Before the pandemic, I had never so much as heard of the township of Haliburton, let alone considered visiting. But with summer travel plans squashed, a staycation started to look like the only way to break from the messed up simulation we were living in from 2020 onwards.
Lake Louise suddenly seemed a suitable substitute for Como, and Wilno (a "Polish" town in Barry's Bay), the best next thing to the country itself. My mom and I had intended to visit both of those places and we decided to honour at least our commitment to spending time together.
We decided to spend days hiking in Algonquin Park and nights at the family-owned Bonnie View Inn. With 28 rooms nestled on the shoreline of Lake Kashagawigamog, it was one of the only bookings we could find on Labour Day weekend that didn't involve pitching a tent.
The place didn't strike me as an ideal getaway destination, but since "getting out of the city" sometimes means escaping one place and not necessarily enjoying another (which I fully understand is the wrong reason to go anywhere) we went ahead and tried our luck.
This place was so charming, and the staff so friendly that it caught me off-guard. We didn't end up going to Algonquin Park the first day, or the next day. Instead, we relaxed and read, rotating between indoor common areas and twenty beach chairs.
When we were cold, blankets were brought out to the patio. They set up a ride on the Sea-Doo. The hotel's servers would smile and nod when I listed off substitutions for everything in the traditional breakfast except for eggs, which is objectively an annoying thing to do at a restaurant.
My mother would ask the owner dozens of questions about the Inn and its history during our stay. Each time, Ryan (who had taken ownership of the inn from a lady named Andrea) would stop what he was doing and answer as if it was the most important thing he had to do.
If you're wondering, it was built over 100 years ago to serve as a rest stop for boaters and became touristy in 1928. Andrea bought the place over 20 years ago with saved wages from working as a server at the Inn, which makes me want to hire her as my financial planner.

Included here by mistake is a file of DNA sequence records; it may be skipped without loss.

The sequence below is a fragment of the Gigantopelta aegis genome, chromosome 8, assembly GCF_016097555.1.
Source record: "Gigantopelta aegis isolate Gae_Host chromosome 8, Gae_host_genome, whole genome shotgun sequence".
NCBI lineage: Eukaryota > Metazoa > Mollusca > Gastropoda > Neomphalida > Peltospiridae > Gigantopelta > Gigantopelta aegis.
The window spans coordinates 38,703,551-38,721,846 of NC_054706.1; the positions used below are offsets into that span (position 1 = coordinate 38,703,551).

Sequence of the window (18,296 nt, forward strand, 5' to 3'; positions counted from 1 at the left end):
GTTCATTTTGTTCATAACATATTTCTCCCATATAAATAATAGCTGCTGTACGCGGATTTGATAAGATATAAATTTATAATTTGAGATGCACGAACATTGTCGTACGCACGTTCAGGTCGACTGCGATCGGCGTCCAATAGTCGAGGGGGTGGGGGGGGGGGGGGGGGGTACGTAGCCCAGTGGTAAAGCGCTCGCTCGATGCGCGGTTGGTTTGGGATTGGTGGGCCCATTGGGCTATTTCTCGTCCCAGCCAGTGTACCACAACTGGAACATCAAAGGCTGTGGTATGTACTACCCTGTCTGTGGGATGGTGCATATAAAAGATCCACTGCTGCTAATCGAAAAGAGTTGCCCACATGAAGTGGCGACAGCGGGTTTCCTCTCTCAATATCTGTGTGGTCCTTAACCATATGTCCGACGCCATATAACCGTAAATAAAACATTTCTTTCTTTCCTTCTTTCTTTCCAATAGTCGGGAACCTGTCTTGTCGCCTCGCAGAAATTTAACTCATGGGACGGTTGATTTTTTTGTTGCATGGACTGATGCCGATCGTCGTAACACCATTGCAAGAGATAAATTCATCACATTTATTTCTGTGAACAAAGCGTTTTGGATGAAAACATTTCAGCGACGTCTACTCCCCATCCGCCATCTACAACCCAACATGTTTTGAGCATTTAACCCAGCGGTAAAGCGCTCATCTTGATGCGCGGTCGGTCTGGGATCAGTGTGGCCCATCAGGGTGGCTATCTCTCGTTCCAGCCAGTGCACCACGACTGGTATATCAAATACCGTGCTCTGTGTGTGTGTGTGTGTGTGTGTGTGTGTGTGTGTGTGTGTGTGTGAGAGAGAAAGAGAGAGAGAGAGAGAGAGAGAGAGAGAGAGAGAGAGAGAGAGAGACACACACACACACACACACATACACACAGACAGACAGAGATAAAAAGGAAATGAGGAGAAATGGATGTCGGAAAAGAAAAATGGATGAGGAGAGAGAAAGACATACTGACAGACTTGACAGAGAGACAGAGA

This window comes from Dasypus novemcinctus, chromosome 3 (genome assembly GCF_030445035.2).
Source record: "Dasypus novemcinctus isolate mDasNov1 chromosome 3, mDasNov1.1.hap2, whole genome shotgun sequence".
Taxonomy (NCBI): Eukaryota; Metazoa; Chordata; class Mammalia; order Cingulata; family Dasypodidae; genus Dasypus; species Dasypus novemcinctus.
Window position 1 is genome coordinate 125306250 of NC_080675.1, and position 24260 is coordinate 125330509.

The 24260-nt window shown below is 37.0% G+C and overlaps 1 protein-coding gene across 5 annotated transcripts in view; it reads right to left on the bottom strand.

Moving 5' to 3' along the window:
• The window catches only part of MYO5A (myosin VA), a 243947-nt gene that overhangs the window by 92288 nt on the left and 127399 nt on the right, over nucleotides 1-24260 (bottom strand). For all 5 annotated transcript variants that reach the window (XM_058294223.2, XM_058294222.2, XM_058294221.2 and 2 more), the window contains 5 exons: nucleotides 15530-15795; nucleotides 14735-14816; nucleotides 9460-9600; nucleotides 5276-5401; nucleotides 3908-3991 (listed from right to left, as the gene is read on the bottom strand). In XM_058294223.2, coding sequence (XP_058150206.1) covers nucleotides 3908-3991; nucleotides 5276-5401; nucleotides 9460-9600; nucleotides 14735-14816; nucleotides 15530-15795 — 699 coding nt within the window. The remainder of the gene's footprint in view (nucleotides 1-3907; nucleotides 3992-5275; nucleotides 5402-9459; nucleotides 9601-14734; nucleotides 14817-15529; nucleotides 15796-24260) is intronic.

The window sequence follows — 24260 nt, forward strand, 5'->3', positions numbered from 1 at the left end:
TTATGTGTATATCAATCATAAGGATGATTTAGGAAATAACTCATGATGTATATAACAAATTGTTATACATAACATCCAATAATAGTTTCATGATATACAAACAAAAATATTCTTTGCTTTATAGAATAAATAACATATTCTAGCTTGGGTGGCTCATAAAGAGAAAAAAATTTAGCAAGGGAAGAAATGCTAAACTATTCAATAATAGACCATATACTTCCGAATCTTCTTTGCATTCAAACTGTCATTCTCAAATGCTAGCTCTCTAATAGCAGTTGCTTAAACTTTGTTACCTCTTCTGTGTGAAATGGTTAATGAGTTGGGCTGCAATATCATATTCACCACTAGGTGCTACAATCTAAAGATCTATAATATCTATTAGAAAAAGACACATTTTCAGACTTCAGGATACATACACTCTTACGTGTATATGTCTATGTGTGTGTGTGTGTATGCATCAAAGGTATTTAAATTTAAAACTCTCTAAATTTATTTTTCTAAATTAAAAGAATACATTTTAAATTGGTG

After our first breakfast, we started venturing into town for better coffee because we are snobs in that way. Haliburton Village is about two hours north of Toronto and seven minutes from where we were. Once parking in the (only) lot, you can stroll through an exceptionally well-kept park beside the lake and along a "boardwalk" which is actually made of pavement.
There are two options for coffee: Castle Antiques Cafe, which is at the back of a real antique store, and two doors down at Up River Trading Co., a gift store with a Balzaks Coffee bar. At Castle Cafe, I opted for a half-sweet chai latte with oat milk and a book from 1971 about Henry the Eighth.
Across the street, The Ethel Curry Gallery is the spot for pieces and paintings from Canadian artists. I was in a good mood because the owner, Wayne, was playing Hungarian Dance, so I purchased a hand-painted bowl that can't be kept in the same room as a dishwasher. It's pretty small (the gallery), so 75% of their collection is stored in the back for those interested.
For dinner, there are three options close by but the only one that matters is Baked n' Battered, a fish and chips restaurant that has put in a genuine effort to offer healthy, nutritious and gluten-free options even though no one is expecting that from a fish and chips restaurant.
It's surprisingly easy to get into a routine, which for me includes getting up and immediately going for a run because, unlike normal people, I am my best self on vacation. The quiet shifts my body into a steady near-meditative trance. The forest lends its trees as starting and end markers for sprints, and crickets offer what I interpret as quiet cheers. There's no need for music, except to cover the sound of my footsteps, which suddenly seem too loud.
Ever since buying my decorative bowl, I'm determined to experience more of the thriving arts scene here. The Haliburton Sculpture Forest serves as an acceptable alternative to the MoMA, and we walk through a 32-piece collection of unique sculptures by Canadian and international artists.
Inspired, rested and ready by the third day of our "hiking trip," we finally make the two hour drive through Lake of Bays to Algonquin Park. If you only have a day, the Centennial Ridges Trail is the best one, according to literally everyone. It's 13km and takes about 4-5 hours. You absolutely do not need to wear hiking boots but everyone does anyway.
If you are a big cheater, you can start the loop backwards and walk the scenic half twice. And if you are the biggest cheater, you can save this photo so you can pretend you went. For trails closer to Haliburton, the Frost Centre Area came highly recommended by the guy at Algonquin Outfitters who is obviously an expert.
It's a hike that leaves you feeling energized and wanting to come back the next day and do it all over again. We couldn't, but taking it in once was enough; I can't say I've ever experienced a long weekend that genuinely left me feeling rejuvenated.
We live in cities largely because of opportunities to meet interesting people, (hopefully) carve out fulfilling careers, and convenience. They are a place to enjoy the arts, restaurants, nightlife and access to any and all stuff. They are also a lot to handle, even for the most energized.
As exciting as they come, cities take your energy and don't offer many opportunities to re-charge. Haliburton offers a real opportunity to do exactly that. If you're looking to venture out of the city for a day or two, it's an excellent option for anyone who would like to take a well-deserved break.